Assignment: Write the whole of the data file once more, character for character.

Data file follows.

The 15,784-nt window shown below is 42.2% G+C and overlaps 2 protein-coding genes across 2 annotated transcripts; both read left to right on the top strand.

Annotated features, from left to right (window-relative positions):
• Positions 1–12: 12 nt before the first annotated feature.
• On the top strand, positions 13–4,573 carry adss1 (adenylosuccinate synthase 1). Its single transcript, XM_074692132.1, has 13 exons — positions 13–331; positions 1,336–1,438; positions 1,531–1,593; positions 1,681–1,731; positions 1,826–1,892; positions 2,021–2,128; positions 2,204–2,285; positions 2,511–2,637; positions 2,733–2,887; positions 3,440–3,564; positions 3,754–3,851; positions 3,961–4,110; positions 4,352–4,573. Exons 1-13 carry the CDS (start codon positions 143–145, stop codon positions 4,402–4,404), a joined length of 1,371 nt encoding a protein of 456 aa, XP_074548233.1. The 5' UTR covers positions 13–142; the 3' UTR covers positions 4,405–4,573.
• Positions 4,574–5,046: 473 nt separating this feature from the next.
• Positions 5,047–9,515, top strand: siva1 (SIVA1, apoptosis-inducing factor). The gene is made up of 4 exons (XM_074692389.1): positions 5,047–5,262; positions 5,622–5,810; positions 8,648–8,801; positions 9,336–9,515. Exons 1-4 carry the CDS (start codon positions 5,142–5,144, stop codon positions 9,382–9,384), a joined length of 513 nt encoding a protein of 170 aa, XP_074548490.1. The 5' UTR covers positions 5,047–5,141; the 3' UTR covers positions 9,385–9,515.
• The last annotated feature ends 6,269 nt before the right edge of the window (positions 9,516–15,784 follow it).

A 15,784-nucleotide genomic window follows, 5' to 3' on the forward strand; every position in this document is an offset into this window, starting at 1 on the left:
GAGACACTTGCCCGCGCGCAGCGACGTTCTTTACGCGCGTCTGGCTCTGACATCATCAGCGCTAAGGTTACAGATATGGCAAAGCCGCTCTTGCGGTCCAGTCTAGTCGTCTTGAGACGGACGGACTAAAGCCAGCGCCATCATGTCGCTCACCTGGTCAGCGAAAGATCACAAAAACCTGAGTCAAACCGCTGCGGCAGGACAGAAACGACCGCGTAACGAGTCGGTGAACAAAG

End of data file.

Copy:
The 15,784-nt window shown below is 42.2% G+C and overlaps 2 protein-coding genes across 2 annotated transcripts; both read left to right on the top strand.

Annotated features, from left to right (window-relative positions):
• Positions 1–12: 12 nt before the first annotated feature.
• On the top strand, positions 13–4,573 carry adss1 (adenylosuccinate synthase 1). Its single transcript, XM_074692132.1, has 13 exons — positions 13–331; positions 1,336–1,438; positions 1,531–1,593; positions 1,681–1,731; positions 1,826–1,892; positions 2,021–2,128; positions 2,204–2,285; positions 2,511–2,637; positions 2,733–2,887; positions 3,440–3,564; positions 3,754–3,851; positions 3,961–4,110; positions 4,352–4,573. Exons 1-13 carry the CDS (start codon positions 143–145, stop codon positions 4,402–4,404), a joined length of 1,371 nt encoding a protein of 456 aa, XP_074548233.1. The 5' UTR covers positions 13–142; the 3' UTR covers positions 4,405–4,573.
• Positions 4,574–5,046: 473 nt separating this feature from the next.
• Positions 5,047–9,515, top strand: siva1 (SIVA1, apoptosis-inducing factor). The gene is made up of 4 exons (XM_074692389.1): positions 5,047–5,262; positions 5,622–5,810; positions 8,648–8,801; positions 9,336–9,515. Exons 1-4 carry the CDS (start codon positions 5,142–5,144, stop codon positions 9,382–9,384), a joined length of 513 nt encoding a protein of 170 aa, XP_074548490.1. The 5' UTR covers positions 5,047–5,141; the 3' UTR covers positions 9,385–9,515.
• The last annotated feature ends 6,269 nt before the right edge of the window (positions 9,516–15,784 follow it).

A 15,784-nucleotide genomic window follows, 5' to 3' on the forward strand; every position in this document is an offset into this window, starting at 1 on the left:
GAGACACTTGCCCGCGCGCAGCGACGTTCTTTACGCGCGTCTGGCTCTGACATCATCAGCGCTAAGGTTACAGATATGGCAAAGCCGCTCTTGCGGTCCAGTCTAGTCGTCTTGAGACGGACGGACTAAAGCCAGCGCCATCATGTCGCTCACCTGGTCAGCGAAAGATCACAAAAACCTGAGTCAAACCGCTGCGGCAGGACAGAAACGACCGCGTAACGAGTCGGTGAACAAAG